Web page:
Baroque churches Rome

Baroque architecture has always had a very special charm. It is the particular type of artistic expression from the 17th century that followed the Renaissance and Mannerism. At the time, it was not a term considered positive, but expressions that were not particularly regular, sober and orderly were defined as Baroque. Most neoclassicists, probably influenced by rational Enlightenment thinking, defined them thus giving them a negative connotation.

The aim of Baroque architecture was in fact to amaze the viewer with very sinuous shapes and vivid colours. However, in some countries such as France, England and later also Italy, the influence of ancient and Renaissance styles can be observed. The period in which this tendency seems most evident has been defined as Baroque classicism. However, there are currently several conflicting theses regarding the origin of this style, but they are not the subject of this article.

There is a lot of information online about the Baroque style but not everyone knows (and I can tell you this from personal experience) that the Baroque is a movement that was born in Rome and that for the entire duration of the seventeenth century, was the protagonist in the art of this wonderful city. It was strongly stimulated by the desire of the patron Popes to express the will of a Lutheran counter-reformation and specifically, for churches to follow the dictates explicitly expressed in the Council of Trent.

Many years have passed since I was amazed by this style at a young age. I was in Rome and decided to follow a tour that would show me some examples of this brazen artistic expression that I loved so much. When it is possible and if you are a site, I urge you to leave your cave, village or city for a while to enjoy it too. The world is a wonderful place and it is a pity to reduce it only and exclusively to your own micro reality.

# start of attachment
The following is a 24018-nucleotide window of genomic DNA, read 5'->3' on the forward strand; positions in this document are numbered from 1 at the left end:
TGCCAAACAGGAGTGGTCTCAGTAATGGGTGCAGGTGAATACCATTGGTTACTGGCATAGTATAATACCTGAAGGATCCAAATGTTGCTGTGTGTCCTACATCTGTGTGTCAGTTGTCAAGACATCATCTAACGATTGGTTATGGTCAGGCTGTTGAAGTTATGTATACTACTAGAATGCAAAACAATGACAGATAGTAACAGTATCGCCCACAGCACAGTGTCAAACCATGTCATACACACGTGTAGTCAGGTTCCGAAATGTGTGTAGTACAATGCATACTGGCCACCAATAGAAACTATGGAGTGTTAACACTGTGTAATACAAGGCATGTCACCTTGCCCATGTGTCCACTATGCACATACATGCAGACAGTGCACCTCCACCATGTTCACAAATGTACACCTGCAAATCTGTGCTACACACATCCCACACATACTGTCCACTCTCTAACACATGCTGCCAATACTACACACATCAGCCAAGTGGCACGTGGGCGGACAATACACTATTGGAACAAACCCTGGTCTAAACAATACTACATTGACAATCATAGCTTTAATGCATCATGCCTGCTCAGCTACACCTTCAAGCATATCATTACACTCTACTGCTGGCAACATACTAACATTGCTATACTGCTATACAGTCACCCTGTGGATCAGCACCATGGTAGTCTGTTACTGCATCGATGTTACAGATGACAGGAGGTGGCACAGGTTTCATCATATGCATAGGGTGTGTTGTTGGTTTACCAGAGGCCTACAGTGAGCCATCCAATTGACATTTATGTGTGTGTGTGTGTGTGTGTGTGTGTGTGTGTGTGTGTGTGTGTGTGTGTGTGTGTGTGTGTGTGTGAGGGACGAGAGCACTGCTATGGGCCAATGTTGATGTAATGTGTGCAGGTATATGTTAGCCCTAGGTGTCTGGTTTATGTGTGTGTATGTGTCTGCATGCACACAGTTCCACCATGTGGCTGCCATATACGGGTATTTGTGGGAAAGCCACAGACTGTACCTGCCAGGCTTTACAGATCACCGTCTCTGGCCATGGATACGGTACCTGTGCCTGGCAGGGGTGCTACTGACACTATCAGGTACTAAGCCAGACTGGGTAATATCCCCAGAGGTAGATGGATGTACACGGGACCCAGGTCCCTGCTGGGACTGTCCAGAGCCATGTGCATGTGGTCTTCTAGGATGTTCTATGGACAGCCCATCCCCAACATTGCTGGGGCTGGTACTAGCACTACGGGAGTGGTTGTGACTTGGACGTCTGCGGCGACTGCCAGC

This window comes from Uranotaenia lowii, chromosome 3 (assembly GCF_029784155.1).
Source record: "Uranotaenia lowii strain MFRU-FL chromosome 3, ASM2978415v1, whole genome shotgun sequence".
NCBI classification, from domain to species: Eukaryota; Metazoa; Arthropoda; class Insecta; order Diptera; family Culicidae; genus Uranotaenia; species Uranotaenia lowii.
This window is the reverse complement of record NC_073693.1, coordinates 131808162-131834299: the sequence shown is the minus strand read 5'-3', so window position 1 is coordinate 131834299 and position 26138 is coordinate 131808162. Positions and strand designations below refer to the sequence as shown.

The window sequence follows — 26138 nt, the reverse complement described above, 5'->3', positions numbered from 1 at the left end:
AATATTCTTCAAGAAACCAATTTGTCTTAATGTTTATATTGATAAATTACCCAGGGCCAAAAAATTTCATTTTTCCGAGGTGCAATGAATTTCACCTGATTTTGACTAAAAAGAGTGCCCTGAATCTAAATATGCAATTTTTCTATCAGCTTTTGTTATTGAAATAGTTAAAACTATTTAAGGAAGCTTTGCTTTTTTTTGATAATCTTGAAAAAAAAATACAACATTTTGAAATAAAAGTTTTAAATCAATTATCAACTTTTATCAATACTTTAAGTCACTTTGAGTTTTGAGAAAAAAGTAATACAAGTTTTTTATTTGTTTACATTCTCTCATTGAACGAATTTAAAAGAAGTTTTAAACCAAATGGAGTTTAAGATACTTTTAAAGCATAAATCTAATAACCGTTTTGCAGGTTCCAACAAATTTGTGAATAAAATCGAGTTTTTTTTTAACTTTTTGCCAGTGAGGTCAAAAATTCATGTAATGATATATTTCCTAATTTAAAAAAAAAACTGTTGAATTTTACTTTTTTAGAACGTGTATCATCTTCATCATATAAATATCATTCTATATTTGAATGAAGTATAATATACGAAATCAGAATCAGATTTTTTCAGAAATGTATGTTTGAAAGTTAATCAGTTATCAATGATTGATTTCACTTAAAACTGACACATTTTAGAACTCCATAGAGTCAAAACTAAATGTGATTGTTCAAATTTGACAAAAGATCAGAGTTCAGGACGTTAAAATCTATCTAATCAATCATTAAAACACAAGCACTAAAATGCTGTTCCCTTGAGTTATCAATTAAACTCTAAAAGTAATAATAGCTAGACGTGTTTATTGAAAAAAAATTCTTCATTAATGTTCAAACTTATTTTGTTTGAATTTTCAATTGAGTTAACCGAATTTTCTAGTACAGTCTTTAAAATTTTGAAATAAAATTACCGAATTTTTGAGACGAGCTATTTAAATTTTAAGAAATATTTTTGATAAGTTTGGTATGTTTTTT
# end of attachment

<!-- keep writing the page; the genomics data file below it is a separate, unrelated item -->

Baroque church tours in Rome

There are countless tours that can be purchased or done independently. Some of these last just a few hours, others may even last more than a day. I recommend that you consider a paid tour with professional guides, after all, this is one of those things you don’t do every day. In this regard, you only have to look around on search engines to get the chance to book some (depending on the current situation of course). What I recommend, however, is the following.

Start from Piazza Navona, which is universally recognised as the most beautiful Baroque square. The church of Sant’Agnese in Agone, the church of Sant’Ivo alla Sapienza, the church of Sant’Andrea al Quirinale, the church of San Carlo alle quattro fontane, the Ponte Sant’Angelo, the church of Santa Maria della Vittoria, the church of San Francesco a Ripa, the Galleria Borghese, the church of San Luigi dei francesi, the basilica of Santa Maria del Popolo, the Capitoline museums, the national gallery of ancient art in Palazzo Barberini, the basilica of Sant’Andrea della Valle, the church of Sant’Ignazio, the church of Santa Maria della pace and the basilica of San Giovanni dei fiorentini.

A reflection

This short and incomplete tour leads us to think that the style of a church cannot be traced back only and exclusively to the date of its first construction. In fact, the oldest buildings have always undergone modifications and restorations that allow us to appreciate a great variety of styles even in a single structure.

Baroque churches in Rome

The tour I proposed earlier is not the only one you can take, however. For those who do not know Rome and for those who are greedy for information, I repeat that you should rely on a professional guide. There are many Baroque churches, chapels and basilicas in Rome, and this cannot be an exhaustive article. However, in our humble opinion, we will list the most interesting ones.

Basilica of San Giovanni Battista dei Fiorentini

Basilica of Sant’Andrea della Valle

Basilica of Sant’Andrea delle Fratte

Basilica of Sant’Eustachio

Basilica of Santa Maria in Domnica

Church of Saints Claudio and Andrea dei Borgognoni

Church of the Most Holy Name of Mary in the Forum Trajan

Church of San Carlo ai Catinari

Church of San Carlo alle Quattro Fontane

Church of San Luigi dei Francesi

Church of St. Nicholas of Tolentino

Church of Sant’Agnese in Agone

Church of Sant’Andrea al Quirinale

Church of Sant’Ignazio di Loyola in Campo Marzio

Church of Sant’Ivo alla Sapienza

Church of Santa Maria dei Miracoli

Church of Santa Maria di Loreto

Church of Saint Susanna at the Baths of Diocletian

New Church

Dome of St Peter’s

Basilica of Santa Maria sopra Minerva

Oratory of the Filippini

Enjoy your trip!

Our roundup of baroque churches in Rome ends here. If I have not made any mistakes, by visiting them you will be able to appreciate at least one element of this fabulous style. Remember that in the article I have attached the google maps that give you the possibility to reach the place by navigator, look at the photographs, the images, the other places of interest and eventual necessities that are nearby. Plan your trip well before you leave.

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